Samuel Clemens and Mary E. Wilkins Freeman together at his 70th birthday celebration December 5, 1905.
From Harper's Weekly, 23 December 1905.
Volumes 5 and 6 of the Gabriel Wells Definitive Edition of Mark Twain's works are parts 1 and 2 of The Gilded Age. The Appreciation was written by Mary Ella Wilkins Freeman (b. 1852 - d. 1930). Born Mary Ella Wilkins in Massachusetts, she grew up there and in Brattleboro, Vermont. After her mother Eleanor's death in 1880, Wilkins changed her own middle name to Eleanor. By the mid-1880s her short stories were being published in St. Nicholas and Youth's Companion. She ultimately became a prominent writer publishing with Harper and Brothers. Her first book A Humble Romance, and Other Stories was published in 1889. Wilkins's work focused largely on life in New England and women's issues. Wilkins married Dr. Charles Freeman in 1902 and relocated to Metuchen, New Jersey. The marriage was a rocky one and the couple ultimately separated in 1922.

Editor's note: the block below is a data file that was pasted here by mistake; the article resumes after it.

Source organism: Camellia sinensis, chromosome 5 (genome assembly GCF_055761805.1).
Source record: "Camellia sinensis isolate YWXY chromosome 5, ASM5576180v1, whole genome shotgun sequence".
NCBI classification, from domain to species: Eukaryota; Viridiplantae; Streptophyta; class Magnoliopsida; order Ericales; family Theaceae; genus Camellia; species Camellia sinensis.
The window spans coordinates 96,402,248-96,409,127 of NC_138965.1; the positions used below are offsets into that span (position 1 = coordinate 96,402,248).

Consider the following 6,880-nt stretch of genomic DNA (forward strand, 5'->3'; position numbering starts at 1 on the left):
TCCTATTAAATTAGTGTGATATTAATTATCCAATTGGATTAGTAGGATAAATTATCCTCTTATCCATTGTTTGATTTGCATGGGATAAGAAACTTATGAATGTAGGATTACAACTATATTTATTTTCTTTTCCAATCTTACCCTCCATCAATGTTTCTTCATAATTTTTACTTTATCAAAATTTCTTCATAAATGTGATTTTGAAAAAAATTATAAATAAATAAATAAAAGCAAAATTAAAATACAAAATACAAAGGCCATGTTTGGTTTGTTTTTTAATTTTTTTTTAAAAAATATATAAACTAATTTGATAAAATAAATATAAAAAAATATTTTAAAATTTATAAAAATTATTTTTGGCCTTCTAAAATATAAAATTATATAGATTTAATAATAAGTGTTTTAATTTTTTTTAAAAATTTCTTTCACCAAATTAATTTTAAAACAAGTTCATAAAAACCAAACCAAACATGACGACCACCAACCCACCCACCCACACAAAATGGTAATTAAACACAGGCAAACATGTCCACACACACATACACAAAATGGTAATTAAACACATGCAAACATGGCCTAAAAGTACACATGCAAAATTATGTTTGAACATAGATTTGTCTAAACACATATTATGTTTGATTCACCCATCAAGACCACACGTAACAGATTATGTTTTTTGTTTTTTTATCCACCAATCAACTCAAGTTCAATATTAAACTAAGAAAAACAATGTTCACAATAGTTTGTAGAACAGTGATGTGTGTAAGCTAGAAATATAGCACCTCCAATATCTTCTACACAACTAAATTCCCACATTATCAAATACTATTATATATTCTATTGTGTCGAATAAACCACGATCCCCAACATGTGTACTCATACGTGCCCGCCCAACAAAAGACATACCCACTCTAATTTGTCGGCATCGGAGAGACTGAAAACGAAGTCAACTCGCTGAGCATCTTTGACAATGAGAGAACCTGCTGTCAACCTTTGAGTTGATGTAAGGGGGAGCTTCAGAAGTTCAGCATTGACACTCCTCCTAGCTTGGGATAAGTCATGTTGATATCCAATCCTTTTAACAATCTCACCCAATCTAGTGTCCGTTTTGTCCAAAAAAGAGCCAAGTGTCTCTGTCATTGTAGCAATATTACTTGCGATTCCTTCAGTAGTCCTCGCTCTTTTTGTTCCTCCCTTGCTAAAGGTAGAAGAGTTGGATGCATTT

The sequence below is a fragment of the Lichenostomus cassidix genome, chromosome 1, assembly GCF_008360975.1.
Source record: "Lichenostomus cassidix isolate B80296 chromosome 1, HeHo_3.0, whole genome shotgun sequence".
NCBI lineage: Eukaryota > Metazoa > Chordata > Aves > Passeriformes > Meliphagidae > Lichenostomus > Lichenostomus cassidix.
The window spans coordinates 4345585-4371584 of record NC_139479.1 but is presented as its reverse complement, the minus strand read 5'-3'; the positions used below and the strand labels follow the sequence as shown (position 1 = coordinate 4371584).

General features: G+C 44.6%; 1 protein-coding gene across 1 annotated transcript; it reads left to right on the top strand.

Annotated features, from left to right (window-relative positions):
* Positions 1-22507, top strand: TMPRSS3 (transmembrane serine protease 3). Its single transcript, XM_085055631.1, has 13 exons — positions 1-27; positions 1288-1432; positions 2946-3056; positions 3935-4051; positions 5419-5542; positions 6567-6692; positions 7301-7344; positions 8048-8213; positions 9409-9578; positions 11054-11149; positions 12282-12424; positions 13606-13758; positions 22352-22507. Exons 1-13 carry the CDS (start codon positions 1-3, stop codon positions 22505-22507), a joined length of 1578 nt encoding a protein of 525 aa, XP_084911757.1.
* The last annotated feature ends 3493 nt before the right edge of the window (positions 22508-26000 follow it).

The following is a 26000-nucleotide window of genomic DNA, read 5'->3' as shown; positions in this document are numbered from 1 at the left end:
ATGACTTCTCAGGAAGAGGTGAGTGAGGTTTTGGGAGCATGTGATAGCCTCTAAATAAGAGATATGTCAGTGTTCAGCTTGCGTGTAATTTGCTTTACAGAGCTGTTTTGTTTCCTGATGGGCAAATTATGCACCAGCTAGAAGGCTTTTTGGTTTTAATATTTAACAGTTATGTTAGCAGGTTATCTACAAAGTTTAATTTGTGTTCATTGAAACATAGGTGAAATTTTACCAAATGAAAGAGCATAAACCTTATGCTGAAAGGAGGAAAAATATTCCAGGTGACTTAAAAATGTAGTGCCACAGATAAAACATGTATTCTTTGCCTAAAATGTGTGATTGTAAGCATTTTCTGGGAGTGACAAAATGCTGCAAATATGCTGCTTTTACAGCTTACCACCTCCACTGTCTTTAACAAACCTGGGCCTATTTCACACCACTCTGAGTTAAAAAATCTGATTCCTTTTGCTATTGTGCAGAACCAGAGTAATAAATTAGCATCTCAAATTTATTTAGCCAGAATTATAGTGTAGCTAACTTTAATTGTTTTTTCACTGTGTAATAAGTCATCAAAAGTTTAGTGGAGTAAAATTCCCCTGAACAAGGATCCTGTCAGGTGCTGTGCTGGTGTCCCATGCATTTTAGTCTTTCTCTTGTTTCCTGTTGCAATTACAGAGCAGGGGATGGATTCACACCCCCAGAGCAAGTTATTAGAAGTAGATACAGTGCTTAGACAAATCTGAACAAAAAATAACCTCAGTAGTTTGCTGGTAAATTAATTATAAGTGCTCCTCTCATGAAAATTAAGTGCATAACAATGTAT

Harper and Brothers sponsored a birthday celebration for Samuel Clemens on December 5, 1905 and Mary E. Wilkins Freeman was seated beside Clemens, a possible mark of the esteem she held with her publishers. The night before the dinner, Clemens who was likely aware of the upcoming seating arrangement, read through a copy of Wilkins's A Humble Romance that had belonged to his wife Livy who had died in 1904. Clemens wrote a loving tribute to Livy inside Wilkins's book on the front pastedown end paper and dated it "Dec. 4, 1905." He concluded his tribute to Livy with, "It is many years since I have seen this book. ... I have just closed my seventieth year" (Gribben, p. 245). In autobiographical dictation on August 29, 1906, Clemens described Mary E. Wilkins Freeman as "a lady of high literary distinction, she is nobly gifted, she has the ear of the nation and her novels and stories are among the best that the country has produced ..." (Mark Twain in Eruption, p. 244.)